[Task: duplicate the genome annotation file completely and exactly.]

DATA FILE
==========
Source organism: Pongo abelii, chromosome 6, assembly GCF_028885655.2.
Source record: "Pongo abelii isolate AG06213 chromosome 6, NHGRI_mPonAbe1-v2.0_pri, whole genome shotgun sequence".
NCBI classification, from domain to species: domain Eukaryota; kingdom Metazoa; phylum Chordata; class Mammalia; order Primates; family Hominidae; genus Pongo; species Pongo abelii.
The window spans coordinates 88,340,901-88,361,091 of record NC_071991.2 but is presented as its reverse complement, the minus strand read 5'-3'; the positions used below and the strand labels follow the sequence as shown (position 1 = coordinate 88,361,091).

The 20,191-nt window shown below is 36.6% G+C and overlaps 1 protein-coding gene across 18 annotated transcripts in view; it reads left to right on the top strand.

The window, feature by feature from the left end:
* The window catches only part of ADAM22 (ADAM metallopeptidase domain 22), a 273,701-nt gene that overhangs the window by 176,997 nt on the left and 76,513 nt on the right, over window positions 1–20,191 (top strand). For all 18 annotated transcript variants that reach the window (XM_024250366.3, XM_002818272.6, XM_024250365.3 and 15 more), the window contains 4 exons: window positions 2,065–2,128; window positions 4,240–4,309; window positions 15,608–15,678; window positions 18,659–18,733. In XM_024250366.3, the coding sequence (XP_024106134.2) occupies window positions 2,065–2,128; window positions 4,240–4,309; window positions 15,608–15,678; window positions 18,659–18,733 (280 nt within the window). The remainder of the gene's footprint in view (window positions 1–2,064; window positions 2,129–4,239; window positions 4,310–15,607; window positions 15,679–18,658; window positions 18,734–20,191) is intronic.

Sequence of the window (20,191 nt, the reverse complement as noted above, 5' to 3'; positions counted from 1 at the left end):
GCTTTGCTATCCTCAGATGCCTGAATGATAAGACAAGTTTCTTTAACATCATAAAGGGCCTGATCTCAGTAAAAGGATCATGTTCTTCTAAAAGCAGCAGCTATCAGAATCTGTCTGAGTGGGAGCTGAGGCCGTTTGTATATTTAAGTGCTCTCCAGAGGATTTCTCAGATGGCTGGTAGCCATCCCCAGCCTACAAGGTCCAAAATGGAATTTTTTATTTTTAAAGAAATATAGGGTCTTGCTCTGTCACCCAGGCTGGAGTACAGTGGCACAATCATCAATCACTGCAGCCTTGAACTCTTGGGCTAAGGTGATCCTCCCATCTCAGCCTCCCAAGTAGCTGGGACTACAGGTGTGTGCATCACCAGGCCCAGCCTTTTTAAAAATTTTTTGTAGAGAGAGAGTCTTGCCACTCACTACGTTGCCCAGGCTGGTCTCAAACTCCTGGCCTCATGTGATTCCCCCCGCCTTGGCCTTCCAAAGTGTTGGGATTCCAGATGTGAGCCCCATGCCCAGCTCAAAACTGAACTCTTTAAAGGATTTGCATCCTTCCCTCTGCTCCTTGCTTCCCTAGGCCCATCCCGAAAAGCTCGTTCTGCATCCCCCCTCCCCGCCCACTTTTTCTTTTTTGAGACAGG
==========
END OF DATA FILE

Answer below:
Source organism: Pongo abelii, chromosome 6, assembly GCF_028885655.2.
Source record: "Pongo abelii isolate AG06213 chromosome 6, NHGRI_mPonAbe1-v2.0_pri, whole genome shotgun sequence".
NCBI classification, from domain to species: domain Eukaryota; kingdom Metazoa; phylum Chordata; class Mammalia; order Primates; family Hominidae; genus Pongo; species Pongo abelii.
The window spans coordinates 88,340,901-88,361,091 of record NC_071991.2 but is presented as its reverse complement, the minus strand read 5'-3'; the positions used below and the strand labels follow the sequence as shown (position 1 = coordinate 88,361,091).

The 20,191-nt window shown below is 36.6% G+C and overlaps 1 protein-coding gene across 18 annotated transcripts in view; it reads left to right on the top strand.

The window, feature by feature from the left end:
* The window catches only part of ADAM22 (ADAM metallopeptidase domain 22), a 273,701-nt gene that overhangs the window by 176,997 nt on the left and 76,513 nt on the right, over window positions 1–20,191 (top strand). For all 18 annotated transcript variants that reach the window (XM_024250366.3, XM_002818272.6, XM_024250365.3 and 15 more), the window contains 4 exons: window positions 2,065–2,128; window positions 4,240–4,309; window positions 15,608–15,678; window positions 18,659–18,733. In XM_024250366.3, the coding sequence (XP_024106134.2) occupies window positions 2,065–2,128; window positions 4,240–4,309; window positions 15,608–15,678; window positions 18,659–18,733 (280 nt within the window). The remainder of the gene's footprint in view (window positions 1–2,064; window positions 2,129–4,239; window positions 4,310–15,607; window positions 15,679–18,658; window positions 18,734–20,191) is intronic.

Sequence of the window (20,191 nt, the reverse complement as noted above, 5' to 3'; positions counted from 1 at the left end):
GCTTTGCTATCCTCAGATGCCTGAATGATAAGACAAGTTTCTTTAACATCATAAAGGGCCTGATCTCAGTAAAAGGATCATGTTCTTCTAAAAGCAGCAGCTATCAGAATCTGTCTGAGTGGGAGCTGAGGCCGTTTGTATATTTAAGTGCTCTCCAGAGGATTTCTCAGATGGCTGGTAGCCATCCCCAGCCTACAAGGTCCAAAATGGAATTTTTTATTTTTAAAGAAATATAGGGTCTTGCTCTGTCACCCAGGCTGGAGTACAGTGGCACAATCATCAATCACTGCAGCCTTGAACTCTTGGGCTAAGGTGATCCTCCCATCTCAGCCTCCCAAGTAGCTGGGACTACAGGTGTGTGCATCACCAGGCCCAGCCTTTTTAAAAATTTTTTGTAGAGAGAGAGTCTTGCCACTCACTACGTTGCCCAGGCTGGTCTCAAACTCCTGGCCTCATGTGATTCCCCCCGCCTTGGCCTTCCAAAGTGTTGGGATTCCAGATGTGAGCCCCATGCCCAGCTCAAAACTGAACTCTTTAAAGGATTTGCATCCTTCCCTCTGCTCCTTGCTTCCCTAGGCCCATCCCGAAAAGCTCGTTCTGCATCCCCCCTCCCCGCCCACTTTTTCTTTTTTGAGACAGG